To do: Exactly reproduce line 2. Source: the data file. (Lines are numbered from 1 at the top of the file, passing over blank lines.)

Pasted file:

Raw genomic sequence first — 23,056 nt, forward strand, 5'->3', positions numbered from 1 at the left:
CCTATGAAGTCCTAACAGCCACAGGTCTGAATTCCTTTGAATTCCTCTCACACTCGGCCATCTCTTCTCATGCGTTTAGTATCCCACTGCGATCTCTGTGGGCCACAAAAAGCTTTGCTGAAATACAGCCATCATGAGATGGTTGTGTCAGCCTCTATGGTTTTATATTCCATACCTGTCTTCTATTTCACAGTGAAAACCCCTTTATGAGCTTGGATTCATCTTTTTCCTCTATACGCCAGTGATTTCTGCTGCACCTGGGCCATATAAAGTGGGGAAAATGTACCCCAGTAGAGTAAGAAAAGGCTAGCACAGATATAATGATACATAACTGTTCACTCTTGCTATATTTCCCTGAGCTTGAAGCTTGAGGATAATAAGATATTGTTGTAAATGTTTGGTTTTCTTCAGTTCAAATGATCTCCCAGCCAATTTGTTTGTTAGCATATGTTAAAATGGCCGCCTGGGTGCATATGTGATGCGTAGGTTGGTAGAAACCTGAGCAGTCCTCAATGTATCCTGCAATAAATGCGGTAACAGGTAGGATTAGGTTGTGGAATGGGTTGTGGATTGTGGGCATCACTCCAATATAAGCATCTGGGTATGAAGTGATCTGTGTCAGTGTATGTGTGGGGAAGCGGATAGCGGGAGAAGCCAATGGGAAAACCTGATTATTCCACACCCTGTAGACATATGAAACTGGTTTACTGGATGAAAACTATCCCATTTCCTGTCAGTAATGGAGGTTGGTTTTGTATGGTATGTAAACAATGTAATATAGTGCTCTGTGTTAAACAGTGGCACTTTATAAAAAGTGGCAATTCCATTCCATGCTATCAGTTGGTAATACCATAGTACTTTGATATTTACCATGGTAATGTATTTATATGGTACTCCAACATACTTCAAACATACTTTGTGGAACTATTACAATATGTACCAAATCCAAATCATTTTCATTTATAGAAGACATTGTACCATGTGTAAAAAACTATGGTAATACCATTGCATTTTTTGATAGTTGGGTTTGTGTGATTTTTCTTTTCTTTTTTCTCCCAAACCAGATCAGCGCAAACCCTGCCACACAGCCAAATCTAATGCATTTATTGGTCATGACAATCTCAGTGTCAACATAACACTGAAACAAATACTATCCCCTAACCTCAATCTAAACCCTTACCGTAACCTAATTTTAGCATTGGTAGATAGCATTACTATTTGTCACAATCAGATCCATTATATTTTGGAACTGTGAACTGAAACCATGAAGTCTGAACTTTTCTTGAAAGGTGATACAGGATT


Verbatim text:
CCTATGAAGTCCTAACAGCCACAGGTCTGAATTCCTTTGAATTCCTCTCACACTCGGCCATCTCTTCTCATGCGTTTAGTATCCCACTGCGATCTCTGTGGGCCACAAAAAGCTTTGCTGAAATACAGCCATCATGAGATGGTTGTGTCAGCCTCTATGGTTTTATATTCCATACCTGTCTTCTATTTCACAGTGAAAACCCCTTTATGAGCTTGGATTCATCTTTTTCCTCTATACGCCAGTGATTTCTGCTGCACCTGGGCCATATAAAGTGGGGAAAATGTACCCCAGTAGAGTAAGAAAAGGCTAGCACAGATATAATGATACATAACTGTTCACTCTTGCTATATTTCCCTGAGCTTGAAGCTTGAGGATAATAAGATATTGTTGTAAATGTTTGGTTTTCTTCAGTTCAAATGATCTCCCAGCCAATTTGTTTGTTAGCATATGTTAAAATGGCCGCCTGGGTGCATATGTGATGCGTAGGTTGGTAGAAACCTGAGCAGTCCTCAATGTATCCTGCAATAAATGCGGTAACAGGTAGGATTAGGTTGTGGAATGGGTTGTGGATTGTGGGCATCACTCCAATATAAGCATCTGGGTATGAAGTGATCTGTGTCAGTGTATGTGTGGGGAAGCGGATAGCGGGAGAAGCCAATGGGAAAACCTGATTATTCCACACCCTGTAGACATATGAAACTGGTTTACTGGATGAAAACTATCCCATTTCCTGTCAGTAATGGAGGTTGGTTTTGTATGGTATGTAAACAATGTAATATAGTGCTCTGTGTTAAACAGTGGCACTTTATAAAAAGTGGCAATTCCATTCCATGCTATCAGTTGGTAATACCATAGTACTTTGATATTTACCATGGTAATGTATTTATATGGTACTCCAACATACTTCAAACATACTTTGTGGAACTATTACAATATGTACCAAATCCAAATCATTTTCATTTATAGAAGACATTGTACCATGTGTAAAAAACTATGGTAATACCATTGCATTTTTTGATAGTTGGGTTTGTGTGATTTTTCTTTTCTTTTTTCTCCCAAACCAGATCAGCGCAAACCCTGCCACACAGCCAAATCTAATGCATTTATTGGTCATGACAATCTCAGTGTCAACATAACACTGAAACAAATACTATCCCCTAACCTCAATCTAAACCCTTACCGTAACCTAATTTTAGCATTGGTAGATAGCATTACTATTTGTCACAATCAGATCCATTATATTTTGGAACTGTGAACTGAAACCATGAAGTCTGAACTTTTCTTGAAAGGTGATACAGGATT